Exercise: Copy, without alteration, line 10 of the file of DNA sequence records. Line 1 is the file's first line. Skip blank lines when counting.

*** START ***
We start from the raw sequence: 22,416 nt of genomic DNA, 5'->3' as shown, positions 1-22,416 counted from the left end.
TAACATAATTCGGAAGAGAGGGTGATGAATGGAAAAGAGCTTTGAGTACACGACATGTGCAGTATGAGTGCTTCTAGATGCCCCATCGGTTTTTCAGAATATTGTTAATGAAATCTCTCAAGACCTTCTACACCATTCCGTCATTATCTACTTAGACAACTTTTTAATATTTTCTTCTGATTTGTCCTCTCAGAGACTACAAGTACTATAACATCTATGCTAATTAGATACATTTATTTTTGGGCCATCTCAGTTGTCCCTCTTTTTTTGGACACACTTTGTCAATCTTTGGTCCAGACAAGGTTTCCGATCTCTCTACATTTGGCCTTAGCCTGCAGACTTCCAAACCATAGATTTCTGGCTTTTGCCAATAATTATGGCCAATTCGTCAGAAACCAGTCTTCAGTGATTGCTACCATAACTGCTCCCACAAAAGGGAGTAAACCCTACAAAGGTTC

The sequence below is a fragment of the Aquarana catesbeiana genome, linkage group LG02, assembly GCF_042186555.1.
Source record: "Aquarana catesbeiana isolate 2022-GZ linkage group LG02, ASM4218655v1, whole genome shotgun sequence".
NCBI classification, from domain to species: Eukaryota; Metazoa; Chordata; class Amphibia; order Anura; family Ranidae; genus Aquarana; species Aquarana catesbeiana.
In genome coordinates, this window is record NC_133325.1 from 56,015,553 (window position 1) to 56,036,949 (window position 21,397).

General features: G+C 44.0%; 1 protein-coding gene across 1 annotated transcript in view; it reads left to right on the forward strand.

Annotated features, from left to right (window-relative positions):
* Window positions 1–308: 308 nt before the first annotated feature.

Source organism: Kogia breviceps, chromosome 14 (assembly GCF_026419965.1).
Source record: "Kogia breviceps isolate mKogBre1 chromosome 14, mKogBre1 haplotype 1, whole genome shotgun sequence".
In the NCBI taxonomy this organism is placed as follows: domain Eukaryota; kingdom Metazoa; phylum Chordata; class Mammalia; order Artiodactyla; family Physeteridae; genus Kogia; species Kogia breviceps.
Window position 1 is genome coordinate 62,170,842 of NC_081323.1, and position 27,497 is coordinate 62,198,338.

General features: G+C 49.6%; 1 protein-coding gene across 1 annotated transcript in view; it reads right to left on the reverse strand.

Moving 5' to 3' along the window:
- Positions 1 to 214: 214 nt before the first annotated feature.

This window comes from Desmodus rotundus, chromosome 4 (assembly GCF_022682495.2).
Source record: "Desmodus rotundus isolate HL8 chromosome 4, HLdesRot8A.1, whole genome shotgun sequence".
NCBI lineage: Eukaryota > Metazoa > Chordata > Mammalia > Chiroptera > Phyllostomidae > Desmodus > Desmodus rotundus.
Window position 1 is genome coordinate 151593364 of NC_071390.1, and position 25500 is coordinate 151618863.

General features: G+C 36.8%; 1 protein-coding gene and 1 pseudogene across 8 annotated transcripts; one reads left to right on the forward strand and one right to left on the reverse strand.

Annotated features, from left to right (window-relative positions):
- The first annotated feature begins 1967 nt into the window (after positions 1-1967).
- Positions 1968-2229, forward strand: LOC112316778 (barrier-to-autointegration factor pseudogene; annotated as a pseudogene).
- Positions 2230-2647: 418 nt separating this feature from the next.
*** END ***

Source organism: Kogia breviceps, chromosome 14 (assembly GCF_026419965.1).